Decorative Arts in Musée d’Orsay


Musée d’Orsay houses some of the world’s finest decorative art collections from the 19th and 20th centuries.

Located in the city’s heart, the museum offers visitors a unique opportunity to explore and appreciate the beauty of the period’s furniture, art, and other artifacts.

From the intricate designs of Art Nouveau furniture to the bold shapes and colors of Art Deco, the museum provides an immersive experience of the period’s art and design.


The Musée d’Orsay in Paris is home to the Henry Van de Velde Chaise, a masterpiece of furniture design and a noteworthy example of the Art Nouveau period. 

Created in 1863 – 1957 by renowned Belgian designer Henry Van de Velde, this chaise lounge combines craftsmanship and innovation. 

The chaise is crafted from oak, beech and leather and features a graceful curved silhouette with an elegantly curved headrest. 

The intricate details of the Henry Van de Velde Chaise make it an iconic piece of Art Nouveau design and a must-see at the Musée d’Orsay.


Adrian Dalpayrat’s chimney is a testament to the importance of the artist’s contribution to the development of architectural ceramics in the late 19th century. 

His use of oxblood glaze, is noteworthy a technique he mastered and makes the mantelpiece a unique and remarkable artistic achievement.

Dining Room Woodwork 

Alexandre Charpentier’s dining room woodwork at Musée d’Orsay is a testament to the incredible talent of this artist. 

Adrien Bénard commissioned him for his villa in Champrosay.

Charpentier created a stunning decorative motif, transforming the columns into pillars clad in wood and adding climbing plants as the decorative elements. 

Bronze fittings and Bigot’s jardinière complete the look, creating an overall effect of striking beauty and originality. 

Charpentier’s skill and creativity make this dining room set one of the most accomplished decorative works of his carving.

Dressing table of the Duchess of Parma

The Dressing Table of the Duchess of Parma, made by the French furniture maker Francois-Desire Froment-Meurice in 1845, is currently on display at the Musée d’Orsay.

The Legitimist Ladies of France commissioned it on the occasion of the wedding of Louise-Marie-Thérèse de Bourbon.

This prestigious furniture was created to evoke a nostalgic and idealized version of the Middle Ages, as well as to celebrate traditional France and the bonds of marriage. 

The decorations on the table, jewelry boxes, and candelabras blend elements from Western and Eastern civilizations from the 12th century to the Second Empire. 

The portraits of twenty French women, such as Blanche of Castile and Joan of Arc, further emphasize the artistic value of this unique piece of furniture. 

This set is a testament to the eclecticism which was to dominate the decorative arts in the 19th century.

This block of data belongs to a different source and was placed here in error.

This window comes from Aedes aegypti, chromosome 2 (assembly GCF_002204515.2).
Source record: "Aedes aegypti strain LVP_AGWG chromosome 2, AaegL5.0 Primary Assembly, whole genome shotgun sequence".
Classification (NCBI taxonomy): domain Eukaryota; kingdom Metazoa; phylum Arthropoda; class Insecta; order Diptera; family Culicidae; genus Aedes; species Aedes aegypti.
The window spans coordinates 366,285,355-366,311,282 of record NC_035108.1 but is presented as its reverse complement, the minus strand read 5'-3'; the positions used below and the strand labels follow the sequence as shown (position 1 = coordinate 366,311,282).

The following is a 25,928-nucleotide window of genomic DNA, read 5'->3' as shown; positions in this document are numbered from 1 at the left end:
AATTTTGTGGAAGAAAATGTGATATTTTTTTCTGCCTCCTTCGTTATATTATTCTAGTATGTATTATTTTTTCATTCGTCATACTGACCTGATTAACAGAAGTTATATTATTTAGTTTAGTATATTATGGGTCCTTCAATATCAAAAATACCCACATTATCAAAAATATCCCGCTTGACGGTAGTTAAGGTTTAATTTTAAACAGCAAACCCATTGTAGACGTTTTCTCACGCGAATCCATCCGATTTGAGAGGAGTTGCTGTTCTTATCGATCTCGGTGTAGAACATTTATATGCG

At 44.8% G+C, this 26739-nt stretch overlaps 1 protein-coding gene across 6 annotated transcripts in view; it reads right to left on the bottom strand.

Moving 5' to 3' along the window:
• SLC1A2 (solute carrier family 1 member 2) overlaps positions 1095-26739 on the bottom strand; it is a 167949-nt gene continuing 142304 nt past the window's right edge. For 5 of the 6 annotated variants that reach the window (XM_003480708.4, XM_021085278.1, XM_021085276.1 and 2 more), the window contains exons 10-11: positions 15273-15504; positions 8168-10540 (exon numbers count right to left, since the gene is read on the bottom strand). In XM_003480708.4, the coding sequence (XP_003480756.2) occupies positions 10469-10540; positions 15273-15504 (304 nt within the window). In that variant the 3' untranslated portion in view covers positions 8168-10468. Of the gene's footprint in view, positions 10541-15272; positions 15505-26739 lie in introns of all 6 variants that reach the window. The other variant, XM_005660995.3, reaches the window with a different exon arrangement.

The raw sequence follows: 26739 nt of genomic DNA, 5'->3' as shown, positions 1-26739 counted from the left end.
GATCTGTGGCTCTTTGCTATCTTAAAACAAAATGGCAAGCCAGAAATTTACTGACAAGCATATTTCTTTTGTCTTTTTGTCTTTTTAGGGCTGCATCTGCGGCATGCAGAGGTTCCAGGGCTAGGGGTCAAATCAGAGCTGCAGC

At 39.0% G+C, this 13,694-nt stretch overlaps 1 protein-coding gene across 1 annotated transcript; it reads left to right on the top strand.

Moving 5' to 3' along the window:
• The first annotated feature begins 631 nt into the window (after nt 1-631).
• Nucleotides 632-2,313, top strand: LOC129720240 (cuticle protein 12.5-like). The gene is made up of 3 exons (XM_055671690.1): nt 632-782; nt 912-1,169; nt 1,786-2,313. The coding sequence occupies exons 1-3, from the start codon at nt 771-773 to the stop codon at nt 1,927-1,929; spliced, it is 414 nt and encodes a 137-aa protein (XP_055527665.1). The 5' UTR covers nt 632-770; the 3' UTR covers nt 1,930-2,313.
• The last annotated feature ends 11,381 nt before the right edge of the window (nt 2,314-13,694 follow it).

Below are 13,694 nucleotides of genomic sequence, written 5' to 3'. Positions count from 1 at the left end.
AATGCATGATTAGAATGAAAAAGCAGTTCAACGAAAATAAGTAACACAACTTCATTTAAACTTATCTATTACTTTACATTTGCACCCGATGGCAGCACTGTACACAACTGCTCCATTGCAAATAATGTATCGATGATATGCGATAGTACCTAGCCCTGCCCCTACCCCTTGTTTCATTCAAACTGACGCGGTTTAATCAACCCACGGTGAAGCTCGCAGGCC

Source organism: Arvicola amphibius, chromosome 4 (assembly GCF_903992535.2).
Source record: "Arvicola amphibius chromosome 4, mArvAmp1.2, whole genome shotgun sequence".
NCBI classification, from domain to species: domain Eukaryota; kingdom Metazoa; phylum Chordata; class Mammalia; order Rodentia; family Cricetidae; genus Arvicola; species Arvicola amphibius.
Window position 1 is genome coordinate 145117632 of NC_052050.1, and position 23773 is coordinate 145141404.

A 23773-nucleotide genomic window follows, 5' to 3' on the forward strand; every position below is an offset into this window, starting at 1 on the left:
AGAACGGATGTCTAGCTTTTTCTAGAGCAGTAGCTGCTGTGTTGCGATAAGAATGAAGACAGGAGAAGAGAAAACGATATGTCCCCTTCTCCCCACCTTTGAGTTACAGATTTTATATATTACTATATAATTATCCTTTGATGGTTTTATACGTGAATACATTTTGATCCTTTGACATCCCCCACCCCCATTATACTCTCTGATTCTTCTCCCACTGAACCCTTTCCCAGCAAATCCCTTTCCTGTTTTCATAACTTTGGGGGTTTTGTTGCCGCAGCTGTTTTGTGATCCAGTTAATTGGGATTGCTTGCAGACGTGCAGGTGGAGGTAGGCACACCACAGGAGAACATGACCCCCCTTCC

At the New Circus, Papa Chrysanthemum

At the Musée d’Orsay, one can admire the Papa Chrysanthemum stained glass window created by Henri de Toulouse-Lautrec in 1895. 

Merchant Siegfried Bing commissioned Tiffany to produce this work for his L’Art Nouveau gallery in New York.

Jacques-Emile Blanche particularly praised the window, calling it “the most astonishing of these pieces.”

The stained glass window depicts a circus scene inspired by a performance of a Japanese-inspired ballet given in 1892 at the Nouveau Cirque in Paris. 

The composition and sinuousness of the window, accentuated by cloisonne, make it a representative piece of Art Nouveau’s ambitions.


The forms, colors, motifs and textures which characterize this armchair are in perfect harmony and are a beautiful illustration of Kinsarvik’s decorative art. 

The finesse of the sculpted elements, the play of colors and the richness of the motifs all combine to create a work of art that is both timeless and evocative.

Mysterious Grapes

Mysterious grapes is a unique work of art that highlights the creative talents of Emile Gallé. 

This beautifully crafted glass object is considered a symbol of friendship between Gallé and Montesquiou. 

It is a testament to Gallé’s technical prowess, stylistic influences, and ability to suggest natural phenomena. 

It is a reminder of Gallé’s innovative use of materials and his dedication to craftsmanship.

Poppy Pencil and Watercolor

Emile Gallé is one of the most iconic figures of the French Art Nouveau movement. 

His work is mainly present in the collection of the Musée d’Orsay. 

This donation included over 1,500 drawings, photographs, and manuscripts, most unpublished. 

Among these works, the highlight is arguably the “Poppy” vase, created in 1902. 

This piece stands out for its organic and graceful design, with green and yellow poppies background. 

Gallé was a master of glass art, creating unique works that combined references to nature with delicate craftsmanship.

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